Tips on Why Augmented Reality is Making Procedures Safer
Is Pokemon coming to a health care clinic near you? “Quite possibly,” according to orthopedic surgeon Alejandro Badia MD, who has introduced a gaming-like system to his own practice. He says the new technology – called augmented reality — is rapidly growing in popularity among physicians and proving especially beneficial to orthopedic patients, enhancing the safety and accuracy of joint procedures.
Dr. Badia is using his system – the McGinley Augmented Reality device — with ultrasound to inject biologics and other healing materials into patients’ painful joints, reducing the time needed to complete the procedure and minimizing any patient discomfort. Through a special pair of goggles worn by the surgeon, the technology literally projects the ultrasound monitor image onto the joint area undergoing treatment.
“I no longer have to keep turning my head, looking at the patient’s diseased joint, then at the ultrasound monitor, and then back to the patient to properly position the injection needle,” says Dr. Badia, founder and medical director of the Miami-based Badia Hand to Shoulder Center and OrthoNOW®.
“The system allows me to maintain my gaze at the point of treatment, while viewing the ultrasound image of the inside of the patient’s joint right in front of me as I work. The goggles do not at all impede my sight lines. Meanwhile, procedure time is reduced, accuracy is ensured, and the patient ultimately benefits,” he states.
Although augmented reality (AR) and virtual reality share certain technical components, the technologies are different.
Instead of taking a viewer to a “different – or virtual — world,” AR helps the surgeon literally “see” Pokemon by pairing specialized computer software with “smart glasses” to superimpose digital information in the form of images onto a real environment, namely the patient’s body. The technology can be activated through a PC computer or by simply opening an app on an iPad or mobile phone, Dr. Badia explains.
Experts indicate AR systems are becoming “all the rage” in medicine, because the technology provides crucial information during performance of procedures or operations without requiring the surgeon to repeatedly turn away from the patient to check a monitor or computer screen.
In an article published in a December 2019 issue of the Bone & Joint Journal, authors conclude that their review of past studies shows AR oftentimes results in “better outcomes…compared to traditional techniques.” Other scientists, writing in a 2020 edition of BMC Musculoskeletal Disorders, state that, unlike robotics which enhances a surgeon’s mechanical preciseness, AR “increases the ability of the surgeon by intuitive augmentation of medical information.”
An abstract published online in 2018 as part of a book series, Advances in Experimental Medicine and Biology, indicates that AR techniques also “can improve hand-eye coordination by providing [ortho] surgeons with the merged surgical scene,” enabling them to perform procedures “more easily.” In fact, 3-D visualization and AR navigational technology already have been applied successfully during spine surgery, the authors state.
The capabilities of AR are immense and growing, says Dr. Badia, who specializes in treating musculoskeletal disorders of the upper limb.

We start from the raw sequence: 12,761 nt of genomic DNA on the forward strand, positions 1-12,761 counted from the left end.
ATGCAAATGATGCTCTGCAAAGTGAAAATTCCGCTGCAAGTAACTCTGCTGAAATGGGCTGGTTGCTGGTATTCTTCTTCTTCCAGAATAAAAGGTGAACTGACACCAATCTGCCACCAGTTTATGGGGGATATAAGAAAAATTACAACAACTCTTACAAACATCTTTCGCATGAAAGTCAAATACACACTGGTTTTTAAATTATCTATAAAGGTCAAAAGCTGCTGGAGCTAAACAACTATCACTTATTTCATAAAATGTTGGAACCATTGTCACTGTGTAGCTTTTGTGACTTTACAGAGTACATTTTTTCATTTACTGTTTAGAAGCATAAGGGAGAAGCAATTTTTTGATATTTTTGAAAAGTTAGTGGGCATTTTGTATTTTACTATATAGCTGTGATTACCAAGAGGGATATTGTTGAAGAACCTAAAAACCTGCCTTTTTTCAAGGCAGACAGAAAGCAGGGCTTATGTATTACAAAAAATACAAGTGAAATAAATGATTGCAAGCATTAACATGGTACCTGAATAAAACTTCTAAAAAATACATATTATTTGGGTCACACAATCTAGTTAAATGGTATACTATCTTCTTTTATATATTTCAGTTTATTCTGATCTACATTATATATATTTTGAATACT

He cites a July 2020 abstract in which researchers describe use of AR to ensure correct positioning of the glenoid cavity – on the lateral angle of the scapula — during shoulder joint repair, specifically reverse shoulder arthroplasty. Wyoming radiologist Joseph McGinley MD, the radiologist who worked with students in marrying AR to ultrasound and whose device Dr. Badia now uses, reports employing the technology effectively in treating carpal tunnel syndrome.
“AR has potential applications for any number of surgical and minimally invasive endoscopic procedures,” Dr. Badia states. He is planning to expand his own use of AR by combining it with fluoroscopy. Fluoroscopy employs X-rays to create real-time video or images for immediate physician review and interpretation during procedures for repairing bone fractures, treating base-of-thumb disorders, realigning bones, even measuring bone density. Augmented reality also may be useful in conjunction with CT scanning and magnetic resonance imaging for a variety of musculoskeletal interventions involving both bone and soft tissues, he indicates.
High-tech experts contend that use of specially designed AR headsets in operating rooms and outpatient settings could prove effective in collecting real-time video data and then sending the information for immediate analysis to a computer, with the intent of providing the surgeon important recommendations and precautions and tracking patient response during an actual procedure.
We have only scratched the surface in terms of understanding the potential of this new technology,” Dr. Badia. “Augmented reality can help surgeons return patients to quality of life – and even save lives — by ensuring safer, more accurate care, with less pain and discomfort. “It’s not just for gamers anymore.”
Bio: Alejandro Badia, MD, FACSAlejandro Badia, MD, FACS, is an internationally renowned hand and upper-limb surgeon and founder of Badia Hand to Shoulder Center and OrthoNOW®, a network of walk-in orthopedic centers. Dr. Badia is the author of Healthcare from the Trenches. https://www.OrthoNOWcare.com and https://www.drbadia.com.